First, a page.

-aa → -aW-uwn(a) → -a-wn(a)
-aa → -aW-iyn(a) → -a-yn(a)
-aa → -aY-uwn(a) → -a-wn(a)
-aa → -aY-iyn(a) → -a-yn(a)
Approval (masc., used as a male proper name)
II. Extended Nouns
Extended nouns are nouns that end with a long A vowel followed by a terminal consonant 'alif or hamza(t) (-aa'< ـَاْء ).
Extended nouns that can take the masculine plural are all masculine singulars, so the extended 'alif can never be a suffix in this case; it will always be part of the stem (an exception are some rare, obsolete male proper names that have a feminine -aa'<).
When attaching the masculine plural ending, the ء will be changed back to its origin (w or y) if the ء itself is not the origin.
-aa'< → -aa'-masc. plu. ending
-aa'< → -aaW-masc. plu. ending
-aa'< → -aaY-masc. plu. ending
*The figures: ئـ ، ؤ are just alternative joining figures for the hamza(t) أ (see joining figures for hamza(t)).
It is possible to always keep the hamza(t) unchanged when attaching the dual ending. This is typical of Modern Standard Arabic.
III. Defective Nouns
Defective nouns are nouns that end with a long I vowel (-iy ـِيْ ) whose terminal y belongs to the root.
When attaching the masculine plural ending to defective nouns, the final -iy ـِيْ will be deleted all together.
-iY → -iY-uwn(a) → -uwn(a)
-iY → -iY-iyn(a) → -iyn(a)
Annexed masculine plurals مُلْحَقَاْتُ جَمْعِ الْمُذَكَّرِ الْسَّاْلِمِ are either masculine plurals to which there are no singulars, or masculine plurals whose singulars do not achieve the conditions for receiving the masculine plural ending (e.g. do not refer to male persons, not derived from verbs).
These are remnants from the old days when the use of the masculine plural was not as restricted as it is today. There are several of these words in the classical language; the important ones are the following:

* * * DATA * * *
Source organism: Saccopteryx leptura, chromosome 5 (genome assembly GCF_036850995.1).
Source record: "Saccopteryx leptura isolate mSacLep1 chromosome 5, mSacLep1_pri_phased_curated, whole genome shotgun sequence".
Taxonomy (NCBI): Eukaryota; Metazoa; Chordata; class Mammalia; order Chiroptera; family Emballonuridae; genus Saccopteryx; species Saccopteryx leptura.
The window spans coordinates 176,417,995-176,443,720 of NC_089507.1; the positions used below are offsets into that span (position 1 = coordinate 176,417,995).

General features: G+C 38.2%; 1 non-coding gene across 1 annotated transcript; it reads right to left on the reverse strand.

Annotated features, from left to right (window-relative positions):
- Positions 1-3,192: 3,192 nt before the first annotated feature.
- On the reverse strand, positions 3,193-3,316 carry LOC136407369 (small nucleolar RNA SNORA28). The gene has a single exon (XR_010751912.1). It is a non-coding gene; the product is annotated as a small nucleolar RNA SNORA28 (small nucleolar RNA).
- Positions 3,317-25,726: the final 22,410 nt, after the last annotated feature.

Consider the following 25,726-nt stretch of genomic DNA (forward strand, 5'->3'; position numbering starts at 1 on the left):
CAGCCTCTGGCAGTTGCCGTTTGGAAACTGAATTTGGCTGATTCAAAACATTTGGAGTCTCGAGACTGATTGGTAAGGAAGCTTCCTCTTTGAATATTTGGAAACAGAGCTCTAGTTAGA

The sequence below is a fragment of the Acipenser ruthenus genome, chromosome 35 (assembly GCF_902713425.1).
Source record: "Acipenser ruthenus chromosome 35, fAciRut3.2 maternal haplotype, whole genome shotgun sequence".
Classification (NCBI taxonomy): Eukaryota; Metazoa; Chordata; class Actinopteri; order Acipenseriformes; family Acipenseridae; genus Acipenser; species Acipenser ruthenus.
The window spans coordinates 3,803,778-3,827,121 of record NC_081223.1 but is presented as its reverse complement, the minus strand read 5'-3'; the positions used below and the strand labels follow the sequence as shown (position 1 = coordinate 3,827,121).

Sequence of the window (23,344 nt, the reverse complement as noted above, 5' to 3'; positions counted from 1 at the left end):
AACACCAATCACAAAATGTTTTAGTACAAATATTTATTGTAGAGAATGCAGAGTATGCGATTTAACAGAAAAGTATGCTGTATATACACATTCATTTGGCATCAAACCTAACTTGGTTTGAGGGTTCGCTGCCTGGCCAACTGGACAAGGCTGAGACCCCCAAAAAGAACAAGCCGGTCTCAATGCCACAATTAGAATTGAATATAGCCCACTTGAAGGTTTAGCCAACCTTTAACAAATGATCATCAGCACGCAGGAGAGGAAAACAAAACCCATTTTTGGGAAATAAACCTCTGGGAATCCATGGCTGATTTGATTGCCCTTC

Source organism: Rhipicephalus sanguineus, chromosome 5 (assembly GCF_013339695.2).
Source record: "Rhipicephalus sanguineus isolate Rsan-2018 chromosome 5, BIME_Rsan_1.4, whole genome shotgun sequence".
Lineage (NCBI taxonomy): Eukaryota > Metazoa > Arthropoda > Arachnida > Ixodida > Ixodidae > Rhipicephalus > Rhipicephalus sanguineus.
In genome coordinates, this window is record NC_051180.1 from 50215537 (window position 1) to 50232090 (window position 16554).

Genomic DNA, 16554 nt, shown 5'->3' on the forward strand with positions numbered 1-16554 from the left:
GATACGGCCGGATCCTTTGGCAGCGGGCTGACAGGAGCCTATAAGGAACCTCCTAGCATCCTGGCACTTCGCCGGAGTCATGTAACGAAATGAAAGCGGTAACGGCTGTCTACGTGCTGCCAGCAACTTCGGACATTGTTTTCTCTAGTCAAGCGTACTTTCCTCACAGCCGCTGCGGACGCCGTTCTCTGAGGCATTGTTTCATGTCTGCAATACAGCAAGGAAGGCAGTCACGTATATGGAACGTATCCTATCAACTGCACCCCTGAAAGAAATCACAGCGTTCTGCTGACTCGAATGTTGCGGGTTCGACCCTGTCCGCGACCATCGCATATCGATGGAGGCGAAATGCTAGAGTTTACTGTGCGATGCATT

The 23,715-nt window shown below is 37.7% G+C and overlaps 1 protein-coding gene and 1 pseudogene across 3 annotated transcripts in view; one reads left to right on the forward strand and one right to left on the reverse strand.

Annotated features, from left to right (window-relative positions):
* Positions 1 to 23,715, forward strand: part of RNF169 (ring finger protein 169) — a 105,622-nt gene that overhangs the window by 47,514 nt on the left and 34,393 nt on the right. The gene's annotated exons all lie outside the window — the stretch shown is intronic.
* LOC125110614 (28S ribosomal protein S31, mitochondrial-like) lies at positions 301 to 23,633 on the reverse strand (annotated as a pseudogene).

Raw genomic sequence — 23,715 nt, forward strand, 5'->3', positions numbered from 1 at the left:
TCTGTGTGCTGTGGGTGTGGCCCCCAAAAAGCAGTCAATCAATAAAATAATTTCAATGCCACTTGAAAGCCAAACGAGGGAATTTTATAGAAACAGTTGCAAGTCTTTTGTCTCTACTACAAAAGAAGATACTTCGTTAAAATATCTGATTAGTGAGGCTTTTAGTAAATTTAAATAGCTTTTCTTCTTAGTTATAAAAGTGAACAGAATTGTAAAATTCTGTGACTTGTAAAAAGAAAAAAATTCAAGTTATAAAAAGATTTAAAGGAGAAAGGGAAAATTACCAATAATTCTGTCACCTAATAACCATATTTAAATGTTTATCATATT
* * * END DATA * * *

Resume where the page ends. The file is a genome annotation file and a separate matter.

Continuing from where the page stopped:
*The final ا is silent.
The last word 'uloo / 'ulee lacks its final -n(a) because it exists only in the construct state that is used to form genitive constructions. Masculine plural nouns (as well as dual nouns) lose their final -n(a) in the construct state; this will be covered later.
The most commonly used annexed masculine plural nouns are the "decade words" أَلْفَاْظُ الْعُقُوْدِ.
Extra Note: Modern Variations
In modern spoken Arabic, the masculine plural declension used similarly to Classical Arabic. The usual form of the masculine plural ending in modern spoken Arabic is:
This form is used for all cases as there is no case declension in modern spoken Arabic.
Examples (Urban Central Syrian):
bayyaa"een = male sellers
kazzaabeen = male liars
Syrian Arabic shows a phenomenon of adding the masculine plural ending to irregular plural nouns.
Examples (Urban North Syrian):
wlaideen = male children (أَوْلادِيْن)
shaibeen = male companions (أَصْحَاْبِيْن)
This might be related to confusion by the early Syriac-speaking inhabitants who apparently couldn't grasp the Arabic irregular plurals easily.
In modern spoken Arabic, the masculine plural (and dual) endings are not inflected for state as they retain the final -n in the construct state.
E.g. in Urban Central Syrian:
bayyaa"een ('e)l-falaafel = (the) sellers (of) falafel
Examples from other Semitic languages (absolute state):
Can you change the following singular masculine nouns to masculine plural nouns in the subject case?
Can you change the following masculine plural nouns to singular nouns?